Editor’s Note: Best Horse Practices Summit presenter Katrin Silva grew up riding dressage in Germany before moving to the United States at age 19 to learn to ride Western. She’s been riding both disciplines for the last 20 years and is a regular guest columnist for Cayuse Communications. The author of Dressage for All of Us: How to Help Any Horse Become a Happier, More Responsive Riding Partner lives in New Mexico where she works with dressage and Western clients. Visit her blog here.
This is a two-part column. Read Part II.
The road to a well-trained horse – a dressage horse, a western horse, or any other horse – is not a single, clearly-marked path. It’s a maze, paved with good intentions and confusion. Signs contradict each other. Turns look promising, but lead to dead ends or long detours. There’s so much information from so many sources that it can be hard to decide which way to go. But if you listen, your horse will tell you whether you are on the right track. Here are 10 ways to tell whether your training is going in a good direction.
- Your horse becomes more beautiful.
This doesn’t happen overnight, of course, but when a horse carries his rider on a relaxed, swinging back, his topline develops. His neck muscles fill out right in front of the withers, not right behind his ears. His muscles ripple under his skin, which helps his coat shine. Even if his conformation is less than ideal, correct training will make him look more handsome over time.
- Your horse is willing to stretch forward and down in all three gaits.
This is the best way to find out whether your horse steps with trust and confidence into the soft contact your hands offer. If your horse allows you to guide the energy from his hind legs into a soft connection over his back to his front end, he will lower his neck, stretch his entire spine, and lift his back whenever you lighten your seat and gradually lengthen your reins.
You should be able to do this at the walk, trot, or canter. If your contact is not correct – i.e. if the conversation between your hands and your horse’s mouth is neither pleasant nor meaningful, he will not stretch forward and down. Instead, he will rush forward, curl behind the bit, yank the bit out of your hands, or drop his neck without engaging his back.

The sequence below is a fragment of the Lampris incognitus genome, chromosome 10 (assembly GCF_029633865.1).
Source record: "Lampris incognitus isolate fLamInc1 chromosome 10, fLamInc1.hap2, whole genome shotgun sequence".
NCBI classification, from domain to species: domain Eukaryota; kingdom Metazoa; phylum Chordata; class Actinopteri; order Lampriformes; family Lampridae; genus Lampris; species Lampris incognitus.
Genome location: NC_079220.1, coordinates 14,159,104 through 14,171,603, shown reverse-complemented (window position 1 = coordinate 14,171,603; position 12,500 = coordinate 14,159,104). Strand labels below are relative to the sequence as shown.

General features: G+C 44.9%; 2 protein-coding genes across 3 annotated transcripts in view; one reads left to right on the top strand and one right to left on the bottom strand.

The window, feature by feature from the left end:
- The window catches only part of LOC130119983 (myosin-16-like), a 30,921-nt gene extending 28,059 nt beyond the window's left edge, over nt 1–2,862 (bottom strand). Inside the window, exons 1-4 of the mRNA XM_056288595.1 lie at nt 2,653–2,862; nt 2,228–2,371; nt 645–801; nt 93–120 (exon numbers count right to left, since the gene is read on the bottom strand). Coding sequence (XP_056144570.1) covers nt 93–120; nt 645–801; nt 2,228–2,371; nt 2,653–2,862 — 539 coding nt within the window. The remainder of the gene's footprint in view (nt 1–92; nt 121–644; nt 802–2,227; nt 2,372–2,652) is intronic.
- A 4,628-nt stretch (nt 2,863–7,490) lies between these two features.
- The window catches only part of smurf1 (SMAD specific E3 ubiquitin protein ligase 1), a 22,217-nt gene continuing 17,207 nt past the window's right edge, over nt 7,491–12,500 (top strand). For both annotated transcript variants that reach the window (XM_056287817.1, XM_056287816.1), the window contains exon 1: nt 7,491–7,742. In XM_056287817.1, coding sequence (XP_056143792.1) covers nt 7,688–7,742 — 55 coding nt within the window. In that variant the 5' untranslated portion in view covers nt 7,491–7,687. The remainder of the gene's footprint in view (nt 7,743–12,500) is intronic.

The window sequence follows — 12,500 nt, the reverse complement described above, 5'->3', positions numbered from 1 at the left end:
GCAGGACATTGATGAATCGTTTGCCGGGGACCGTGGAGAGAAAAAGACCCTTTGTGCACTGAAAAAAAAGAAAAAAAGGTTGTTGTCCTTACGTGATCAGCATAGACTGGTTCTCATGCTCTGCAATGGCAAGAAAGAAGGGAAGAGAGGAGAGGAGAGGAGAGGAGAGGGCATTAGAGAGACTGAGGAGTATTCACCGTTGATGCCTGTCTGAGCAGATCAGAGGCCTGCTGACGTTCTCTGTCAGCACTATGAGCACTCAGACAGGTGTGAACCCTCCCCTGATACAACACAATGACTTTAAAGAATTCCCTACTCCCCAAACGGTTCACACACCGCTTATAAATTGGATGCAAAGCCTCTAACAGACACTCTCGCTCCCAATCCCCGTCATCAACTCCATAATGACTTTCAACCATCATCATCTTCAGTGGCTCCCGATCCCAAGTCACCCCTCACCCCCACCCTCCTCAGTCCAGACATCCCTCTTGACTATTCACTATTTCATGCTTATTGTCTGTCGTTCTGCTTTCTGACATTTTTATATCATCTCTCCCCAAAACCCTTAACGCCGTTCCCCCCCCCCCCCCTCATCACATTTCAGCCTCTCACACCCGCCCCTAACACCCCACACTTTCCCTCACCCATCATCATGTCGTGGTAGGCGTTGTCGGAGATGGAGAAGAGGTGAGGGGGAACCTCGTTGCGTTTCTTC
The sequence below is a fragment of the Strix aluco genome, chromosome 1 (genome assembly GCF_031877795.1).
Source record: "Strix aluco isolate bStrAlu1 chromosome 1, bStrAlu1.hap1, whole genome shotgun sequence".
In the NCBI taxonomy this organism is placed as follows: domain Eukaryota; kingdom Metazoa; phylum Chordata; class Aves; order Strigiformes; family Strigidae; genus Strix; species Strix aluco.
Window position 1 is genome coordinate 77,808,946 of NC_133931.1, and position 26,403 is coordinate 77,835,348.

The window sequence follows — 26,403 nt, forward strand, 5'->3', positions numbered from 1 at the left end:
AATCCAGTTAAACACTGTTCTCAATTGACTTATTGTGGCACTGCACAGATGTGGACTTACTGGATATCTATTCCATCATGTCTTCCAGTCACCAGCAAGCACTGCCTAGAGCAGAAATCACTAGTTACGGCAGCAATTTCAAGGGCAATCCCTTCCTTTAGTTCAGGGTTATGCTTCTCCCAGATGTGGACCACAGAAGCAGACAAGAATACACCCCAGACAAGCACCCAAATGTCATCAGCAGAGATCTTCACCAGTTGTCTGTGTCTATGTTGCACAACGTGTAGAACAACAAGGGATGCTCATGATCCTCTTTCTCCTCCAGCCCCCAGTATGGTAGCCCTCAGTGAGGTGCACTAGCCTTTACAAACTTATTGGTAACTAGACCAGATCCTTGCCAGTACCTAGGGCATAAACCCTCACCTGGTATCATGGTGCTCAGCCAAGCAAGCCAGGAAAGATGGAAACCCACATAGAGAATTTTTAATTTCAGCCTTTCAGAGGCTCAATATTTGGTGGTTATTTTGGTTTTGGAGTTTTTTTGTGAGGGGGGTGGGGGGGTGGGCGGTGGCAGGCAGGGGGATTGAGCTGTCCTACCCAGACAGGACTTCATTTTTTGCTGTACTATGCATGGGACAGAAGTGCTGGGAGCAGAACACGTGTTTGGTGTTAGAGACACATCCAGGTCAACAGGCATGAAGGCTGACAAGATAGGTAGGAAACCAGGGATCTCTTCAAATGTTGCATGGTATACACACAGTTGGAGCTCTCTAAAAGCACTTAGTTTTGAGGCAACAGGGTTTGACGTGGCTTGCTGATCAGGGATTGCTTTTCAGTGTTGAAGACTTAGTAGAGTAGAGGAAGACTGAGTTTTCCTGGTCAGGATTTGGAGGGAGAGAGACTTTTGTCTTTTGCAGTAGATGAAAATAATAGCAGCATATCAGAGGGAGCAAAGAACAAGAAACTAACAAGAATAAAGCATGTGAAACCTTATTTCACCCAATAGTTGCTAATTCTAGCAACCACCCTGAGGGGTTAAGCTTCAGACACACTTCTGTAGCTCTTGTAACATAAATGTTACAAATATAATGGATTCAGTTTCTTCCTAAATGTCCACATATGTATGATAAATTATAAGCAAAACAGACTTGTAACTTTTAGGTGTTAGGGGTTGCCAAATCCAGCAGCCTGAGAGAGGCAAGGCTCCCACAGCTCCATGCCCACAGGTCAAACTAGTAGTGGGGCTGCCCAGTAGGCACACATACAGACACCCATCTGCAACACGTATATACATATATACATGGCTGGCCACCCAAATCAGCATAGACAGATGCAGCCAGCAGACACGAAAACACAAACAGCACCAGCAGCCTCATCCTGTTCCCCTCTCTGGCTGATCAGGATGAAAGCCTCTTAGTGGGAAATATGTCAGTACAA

If your horse stretches over his back into soft contact, you should be able to let the horse chew the reins out of your hands anytime at the walk, trot, and canter. If you lighten your seat and lengthen the reins, he should lower his neck, lift his back, and stretch his entire spine. If he instead curls behind the bit, hurries off, yanks the reins out of your hands, or drops his neck without keeping his back engaged, you know there is work to do.
- You can ride your horse on contact, but you don’t have to.
Good dressage riders soften often. Without changing anything else, they give one or both reins for a few strides, to check whether or not their horses relies on the reins for balance. A well-trained horse will not lose his steady tempo or rhythm. A well-trained dressage horse is also capable of going on a loose rein, e.g., on a relaxed trail ride. On the other side of the spectrum, a well-trained western or endurance horse who gets ridden without contact much of the time should be able to go on soft, elastic contact part of the time. Without some understanding of contact, it’s not possible to ride a horse correctly back to front, to turn him into a happy athlete with a well-developed topline and a strong, supple back.
- Transitions become smoother and more effortless.
A green horse will feel wobbly and unbalanced in transitions. That’s natural. As time goes by, as your horse learns to understand your way of talking to him, as he gets stronger, your horse will not have to run into the canter or hollow his back when he comes back from a trot to the walk. Effortless transitions are a sign of correct training. A horse can look like he is “on the bit” while trotting around the arena, but any lack of throughness will show in his transitions. If your horse is not strong enough or supple enough, or if he does not fully understand the language of your seat and hands, he will show it in his transitions”
- Your horse’s fitness increases.
After a few months of consistent training, he has enough endurance to canter around the arena at a brisk pace for a few minutes without his flanks heaving. He is strong enough to trot up a long hill. He can work for an hour, then still go on a trail ride. Endurance riders are well aware of this training component, while many dressage riders or recreational riders neglect it. Horses are athletes. An hour or more of steady work should not feel like an all-out effort.
This is a two-part column. Read Part II.